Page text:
Newsmaker: Harvard Dean Puts Family First

“It wasn’t until I got home from my mission that the academic side of me started to blossom,” says Kim B. Clark of his 28-year association with Harvard University. Not only did he earn bachelor, master, and doctorate degrees at Harvard and become a member of the faculty, but he was recently appointed dean of the Harvard Business School.

The author of 12 books, Brother Clark was described in a Boston Globe article as a “scholar’s scholar.” The article continued, “Even among the world-class academicians that make up the Harvard business faculty, colleagues say he is a first-rate, productive researcher and intellect.”

The son of a small-town cowboy, who was the first in his family to attend college, and of a mother who encouraged her son to memorize and recite poems and scriptures, Brother Clark values his family above his job. “The work I am involved in is so engrossing that it can entice me to work way past the time I should be home,” he says. “But I believe that no matter how enticing the work is, there’s no more important place for a husband and father to be in the evening than at home.”

In fact, Brother Clark’s example has influenced a number of his colleagues to spend more time with their families. “Over the long pull, people will be more productive, more effective, and will do better quality work when the whole person is healthy,” he observes.

The parents of seven children, Brother Clark and his wife, Sue, are members of the Belmont Ward, Boston Massachusetts Stake, where he serves as ward executive secretary.

A Netherlands Pioneer

Johan Paul Jongkees of Leiden, the Netherlands, was converted to the Church during World War II by a fellow prisoner in a German prison camp. “He led 11 of us in Sunday School and sacrament meetings,” Brother Jongkees remembers. “We even had a singing quartet.” After the war, several members of the group were baptized, including Brother Jongkees in Amsterdam in 1945. His father also was a member of the Church.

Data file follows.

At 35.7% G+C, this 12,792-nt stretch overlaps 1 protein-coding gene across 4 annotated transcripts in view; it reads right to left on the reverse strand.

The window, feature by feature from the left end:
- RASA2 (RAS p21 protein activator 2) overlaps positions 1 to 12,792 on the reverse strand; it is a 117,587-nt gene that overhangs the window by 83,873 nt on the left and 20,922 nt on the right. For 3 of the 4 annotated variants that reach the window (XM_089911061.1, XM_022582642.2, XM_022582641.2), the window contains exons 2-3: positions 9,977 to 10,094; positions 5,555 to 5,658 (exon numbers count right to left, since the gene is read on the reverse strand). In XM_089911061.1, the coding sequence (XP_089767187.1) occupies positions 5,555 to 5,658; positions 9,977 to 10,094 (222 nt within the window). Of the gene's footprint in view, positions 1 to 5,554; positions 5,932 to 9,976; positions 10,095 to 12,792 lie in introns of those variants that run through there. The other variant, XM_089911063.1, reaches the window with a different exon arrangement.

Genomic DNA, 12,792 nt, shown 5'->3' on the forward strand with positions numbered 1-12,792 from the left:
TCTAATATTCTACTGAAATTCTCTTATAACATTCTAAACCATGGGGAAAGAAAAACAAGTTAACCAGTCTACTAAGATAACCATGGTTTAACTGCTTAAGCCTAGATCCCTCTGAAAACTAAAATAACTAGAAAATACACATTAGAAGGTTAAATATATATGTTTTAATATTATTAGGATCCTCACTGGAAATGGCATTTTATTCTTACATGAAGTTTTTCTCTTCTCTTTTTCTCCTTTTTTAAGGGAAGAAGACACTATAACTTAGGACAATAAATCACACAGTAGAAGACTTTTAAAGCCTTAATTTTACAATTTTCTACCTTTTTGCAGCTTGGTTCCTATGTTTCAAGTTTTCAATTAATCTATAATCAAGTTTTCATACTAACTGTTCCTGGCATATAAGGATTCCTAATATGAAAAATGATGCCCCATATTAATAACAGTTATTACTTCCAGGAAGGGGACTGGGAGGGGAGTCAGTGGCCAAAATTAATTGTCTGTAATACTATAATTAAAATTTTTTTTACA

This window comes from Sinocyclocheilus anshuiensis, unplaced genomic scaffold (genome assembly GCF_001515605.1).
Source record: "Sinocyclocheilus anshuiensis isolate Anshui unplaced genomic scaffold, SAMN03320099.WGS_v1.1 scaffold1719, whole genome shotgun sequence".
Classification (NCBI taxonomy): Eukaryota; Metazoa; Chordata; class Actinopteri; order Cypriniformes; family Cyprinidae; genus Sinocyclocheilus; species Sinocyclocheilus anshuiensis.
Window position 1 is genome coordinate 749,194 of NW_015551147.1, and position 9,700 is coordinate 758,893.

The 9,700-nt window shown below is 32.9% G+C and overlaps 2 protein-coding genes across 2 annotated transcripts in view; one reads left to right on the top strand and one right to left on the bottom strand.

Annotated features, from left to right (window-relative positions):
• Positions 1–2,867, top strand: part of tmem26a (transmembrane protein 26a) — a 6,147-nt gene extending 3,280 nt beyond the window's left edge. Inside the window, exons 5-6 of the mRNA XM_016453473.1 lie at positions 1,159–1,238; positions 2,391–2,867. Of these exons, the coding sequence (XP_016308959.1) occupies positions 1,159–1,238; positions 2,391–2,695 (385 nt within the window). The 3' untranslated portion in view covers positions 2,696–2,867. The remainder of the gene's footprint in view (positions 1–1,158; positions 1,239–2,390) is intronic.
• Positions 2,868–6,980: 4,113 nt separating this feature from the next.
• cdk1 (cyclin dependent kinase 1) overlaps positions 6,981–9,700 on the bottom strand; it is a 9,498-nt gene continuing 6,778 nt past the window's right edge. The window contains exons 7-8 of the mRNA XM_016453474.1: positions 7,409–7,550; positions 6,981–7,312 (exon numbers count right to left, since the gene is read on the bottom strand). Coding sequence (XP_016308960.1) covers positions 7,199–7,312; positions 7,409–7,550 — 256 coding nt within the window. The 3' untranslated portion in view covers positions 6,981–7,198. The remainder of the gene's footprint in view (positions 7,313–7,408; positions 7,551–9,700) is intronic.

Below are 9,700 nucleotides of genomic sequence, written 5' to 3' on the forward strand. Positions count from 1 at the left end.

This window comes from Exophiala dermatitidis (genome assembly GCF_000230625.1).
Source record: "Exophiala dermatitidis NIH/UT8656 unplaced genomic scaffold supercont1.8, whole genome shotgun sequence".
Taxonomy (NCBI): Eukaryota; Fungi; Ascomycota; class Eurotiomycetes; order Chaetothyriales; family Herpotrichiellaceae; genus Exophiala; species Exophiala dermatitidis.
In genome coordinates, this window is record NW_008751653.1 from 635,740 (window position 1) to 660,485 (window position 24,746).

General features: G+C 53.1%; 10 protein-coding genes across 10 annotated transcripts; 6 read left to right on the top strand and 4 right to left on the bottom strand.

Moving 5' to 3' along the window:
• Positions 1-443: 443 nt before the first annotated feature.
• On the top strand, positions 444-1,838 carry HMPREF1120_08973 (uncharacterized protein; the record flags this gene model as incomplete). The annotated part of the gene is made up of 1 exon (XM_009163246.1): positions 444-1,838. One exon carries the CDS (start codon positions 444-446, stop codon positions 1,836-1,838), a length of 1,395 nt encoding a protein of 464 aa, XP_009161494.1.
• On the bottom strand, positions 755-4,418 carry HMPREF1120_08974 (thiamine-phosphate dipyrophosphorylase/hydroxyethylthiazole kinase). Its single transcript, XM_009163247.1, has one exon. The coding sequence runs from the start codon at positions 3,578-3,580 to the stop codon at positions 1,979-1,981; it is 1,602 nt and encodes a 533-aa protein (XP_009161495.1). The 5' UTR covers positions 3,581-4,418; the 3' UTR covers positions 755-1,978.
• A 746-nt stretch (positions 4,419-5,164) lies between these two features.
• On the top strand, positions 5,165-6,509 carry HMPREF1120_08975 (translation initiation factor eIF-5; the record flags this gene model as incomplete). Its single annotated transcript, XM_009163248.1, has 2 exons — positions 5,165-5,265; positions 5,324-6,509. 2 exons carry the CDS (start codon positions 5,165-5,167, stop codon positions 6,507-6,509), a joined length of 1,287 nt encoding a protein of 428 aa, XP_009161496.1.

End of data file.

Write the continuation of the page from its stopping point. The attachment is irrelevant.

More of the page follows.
Soon after his baptism, Brother Jongkees rejoined the navy and went to the Dutch East Indies, today known as Indonesia. “It wasn’t until a few years later when I returned to the Netherlands that I was able to become active in the Church,” he recalls. Brother Jongkees fulfilled his first Church calling as a branch Sunday School teacher of 10 children ranging in age from 3 to 15. After he became the branch’s Sunday School president, he moved his family to Leiden, a city in southern Holland where he and his wife still live today. Upon Brother Jongkees’s arrival to Leiden, the mission president called him to revitalize the Leiden Branch. “As president, I started holding meetings as a one-man show,” he recalls, “but the number attending gradually increased.”

In 1959 another mission president called Brother Jongkees as his first counselor, and soon thereafter Brother Jongkees’s England-born wife of 10 years was baptized. When the first stake in the Netherlands—and on the European continent—was organized in 1961, Brother Jongkees was called as the stake president. In 1974 he became a stake patriarch, and in 1978 he was called by President Spencer W. Kimball as president of the London Temple, where he and his wife served until 1982. He subsequently served as a regional representative, and today he again functions as a stake patriarch. “My leadership experience has taught me the wisdom of following the Brethren and the instructions in the handbooks,” Brother Jongkees says.

He and his wife have four children, two of whom are living, and also six grandchildren. “We have been blessed to associate with many marvelous General Authorities and local priesthood leaders,” he says. “Religion in general is declining in the Netherlands, but the Church is still growing here.”Brian K. Kelly, Highland, Utah

Sally’s Doll Project

Sally Magleby Buttle has always liked to sew. She was making clothes for her dolls at age 10, and by age 13 she was making her own clothes. Later in life, at a time when she needed a sewing-related service project, Sister Buttle came across a bin of old, dingy dolls in a store one day. She picked up a 75-cent doll and imagined how it might be fixed up to become adorable again.